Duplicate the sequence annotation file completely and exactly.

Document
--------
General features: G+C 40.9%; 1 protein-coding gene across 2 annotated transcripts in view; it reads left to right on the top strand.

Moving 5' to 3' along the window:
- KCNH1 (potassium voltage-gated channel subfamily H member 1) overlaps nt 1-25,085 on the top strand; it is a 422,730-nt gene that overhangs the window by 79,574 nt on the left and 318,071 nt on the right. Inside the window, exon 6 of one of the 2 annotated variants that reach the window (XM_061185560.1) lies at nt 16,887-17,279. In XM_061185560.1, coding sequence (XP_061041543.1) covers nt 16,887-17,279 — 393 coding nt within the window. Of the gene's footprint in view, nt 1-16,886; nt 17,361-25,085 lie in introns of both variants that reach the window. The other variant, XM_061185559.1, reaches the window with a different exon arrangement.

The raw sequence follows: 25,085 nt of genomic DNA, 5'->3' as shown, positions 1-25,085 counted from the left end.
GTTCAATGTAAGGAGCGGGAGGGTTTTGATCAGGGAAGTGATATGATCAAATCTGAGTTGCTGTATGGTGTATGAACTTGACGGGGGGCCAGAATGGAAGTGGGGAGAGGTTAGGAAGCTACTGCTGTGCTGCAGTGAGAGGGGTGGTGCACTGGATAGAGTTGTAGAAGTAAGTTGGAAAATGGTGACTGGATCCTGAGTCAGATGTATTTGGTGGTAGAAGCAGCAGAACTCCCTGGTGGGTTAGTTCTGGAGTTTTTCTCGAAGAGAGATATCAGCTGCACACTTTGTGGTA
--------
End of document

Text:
General features: G+C 40.9%; 1 protein-coding gene across 2 annotated transcripts in view; it reads left to right on the top strand.

Moving 5' to 3' along the window:
- KCNH1 (potassium voltage-gated channel subfamily H member 1) overlaps nt 1-25,085 on the top strand; it is a 422,730-nt gene that overhangs the window by 79,574 nt on the left and 318,071 nt on the right. Inside the window, exon 6 of one of the 2 annotated variants that reach the window (XM_061185560.1) lies at nt 16,887-17,279. In XM_061185560.1, coding sequence (XP_061041543.1) covers nt 16,887-17,279 — 393 coding nt within the window. Of the gene's footprint in view, nt 1-16,886; nt 17,361-25,085 lie in introns of both variants that reach the window. The other variant, XM_061185559.1, reaches the window with a different exon arrangement.

The raw sequence follows: 25,085 nt of genomic DNA, 5'->3' as shown, positions 1-25,085 counted from the left end.
GTTCAATGTAAGGAGCGGGAGGGTTTTGATCAGGGAAGTGATATGATCAAATCTGAGTTGCTGTATGGTGTATGAACTTGACGGGGGGCCAGAATGGAAGTGGGGAGAGGTTAGGAAGCTACTGCTGTGCTGCAGTGAGAGGGGTGGTGCACTGGATAGAGTTGTAGAAGTAAGTTGGAAAATGGTGACTGGATCCTGAGTCAGATGTATTTGGTGGTAGAAGCAGCAGAACTCCCTGGTGGGTTAGTTCTGGAGTTTTTCTCGAAGAGAGATATCAGCTGCACACTTTGTGGTA